Success Stories

Since 1956, Global Impact has raised more than $1.8 billion to help the world’s most vulnerable people. Each day we work with our charity partners to fight poverty, heal the sick and support communities in need, meeting real needs with real results. Below, please find a sample of success stories from our charity partners.

CARE: Building Understanding and Teaching Tolerance

Training-Regional History and Diversity in Nikozi, Georgia

Mariam, a 15-year-old girl, is a project participant in the Nikozi community of Georgia. Being raised in a village close to the conflict zone and breakaway region of Georgia, building understanding and teaching tolerance is especially important. Trainings that Mariam attended on tolerance and diversity helped her and her friends analyze the issues around them and think and understand better.


Loveline 2

18-year-old Marie from Cameroon was confused and upset when members of her family took her newborn infant, Loveline, home without giving her the opportunity to hold her for the first time. Marie asked a nurse where her family had gone, and she only offered, “You teenage girls never learn.”

Marie came home to find her family putting away items for a planned baby shower. When Marie demanded to see her child, she finally learned what all the secrecy had been about — her daughter had been born with a cleft lip and palate.

CATHOLIC MEDICAL MISSION BOARD (CMMB): Doctor’s Notes: Tom Catena Reports from Mother of Mercy Hosp

A Mother's Relief: Manil's Second Chance

Dr. Tom Catena is an internationally recognized humanitarian, Catholic missionary, and longtime CMMB volunteer. In May 2017, he was awarded the Aurora Prize for Awakening Humanity for his courageous work as the first and only permanent medical doctor serving more than half a million people in Sudan’s war-torn, Nuba Mountains. He has been serving at the Mother Mercy Hospital since 2008. Catena typically treats up to 500 patients in a day and is on call 24 hours a day, seven days a week, delivering babies, performing surgeries, and treating injuries resulting from bombings.

WORLD VISION: Ending the shame of need: A gift of warm coats and boots

Andre & Artem play outside in their new boots & coats

Laura Reinhardt

I remember when I was a child that the first snow was always magical. I couldn’t wait to get all bundled up so I could run outside (or maybe “waddle” is a better word, with all those layers) and go sledding down the hill behind our house. I don’t remember feeling cold. I just wanted to stay outside and play all day.

GLOBAL PARTNERS IN CARE: Siyabonga from Swaziland

The Rocking Horse Project

Siyabonga ("we thank you" in SiSwati, the language of the Kingdom of Swaziland), is what children and families affected by life shortening conditions say to Global Partners in Care and Vitas Healthcare - Inland Empire (California), regarding the new partnership with The Rocking Horse Project for Children's Palliative Care.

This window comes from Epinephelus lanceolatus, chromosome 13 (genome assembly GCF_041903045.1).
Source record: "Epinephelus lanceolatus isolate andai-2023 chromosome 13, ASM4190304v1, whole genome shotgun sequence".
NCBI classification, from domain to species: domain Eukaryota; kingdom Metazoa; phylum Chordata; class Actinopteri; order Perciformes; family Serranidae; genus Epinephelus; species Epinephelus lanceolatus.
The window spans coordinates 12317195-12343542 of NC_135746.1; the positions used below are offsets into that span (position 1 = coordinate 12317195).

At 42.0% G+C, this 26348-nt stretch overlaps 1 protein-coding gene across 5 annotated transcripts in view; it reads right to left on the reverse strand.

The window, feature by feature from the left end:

Fernanda 2

The entire Cuchipe family works as ranch hands high atop the Andes Mountains, in a remote area of Ecuador. The youngest member, Fernanda, loves their hacienda-life most of all.

Fernanda’s grandmother, Erlinda, shares, “She plays with her uncles until they go to school, and then she works with me the rest of the day. She’ll do whatever I do — she’s like an adult. She especially loves taking care of the animals.”

WORLD VISION: For South Sudanese refugees, surely there's something better

Fera Immaculate, the caseworker for Scovia & Phionah.

Mark Nonkes

Refugees arrive on a rattling bus, many of them children on their own and women with babies on their backs.

There are no smiles while passing the chain-link fence. Staggering into the refugee reception center with torn-up suitcases, a pair of chickens, or just the clothes on their backs, their minds are in the past — conflict, blood, slaughter.


Birth of a baby boy

When the MOAS medical team moved into Bangladesh to begin delivering medical aid to local populations and the Rohingya refugees arriving from Myanmar, we knew it would require a focus on maternal health and paediatrics. The refugee population is made up of 60% children, and with over 55,000 pregnant and lactating women officially registered – and more unregistered within the community – it was only a matter of time before the MOAS medical team started delivering babies.


7 year old Dorcas receives the One Billionth NTD treatment

Throughout 2017 we counted down to our one billionth supported treatment for neglected tropical diseases (NTDs), and we’re excited to announce that we’ve finally reached our target.

The billionth treatment was an integrated antibiotic treatment for river blindness and lymphatic filariasis. It was distributed to a seven-year-old girl named Dorcas, who was at risk of NTDs in a community in Kaduna State, Nigeria as part of UNITED, one of our flagship programmes.


Sanjida and her mother

11-year-old Sanjida was brought to our team with severe respiratory problems, panicking and struggling to breathe. Her family had experienced terrible violence in Myanmar, and had made the long and dangerous journey to Bangladesh with an increasingly sick Sanjida.

Sanjida was the first patient the Shamlapur Aid Station treated on its opening day, and was immediately diagnoses with acute bronchitis and asthma. The MOAS medical team advised to return to the Aid Station daily to receive the long-term care she needs.